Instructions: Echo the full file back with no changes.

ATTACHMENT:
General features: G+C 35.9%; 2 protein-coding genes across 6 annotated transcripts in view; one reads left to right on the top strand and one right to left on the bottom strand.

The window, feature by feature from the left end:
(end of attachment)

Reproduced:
General features: G+C 35.9%; 2 protein-coding genes across 6 annotated transcripts in view; one reads left to right on the top strand and one right to left on the bottom strand.

The window, feature by feature from the left end: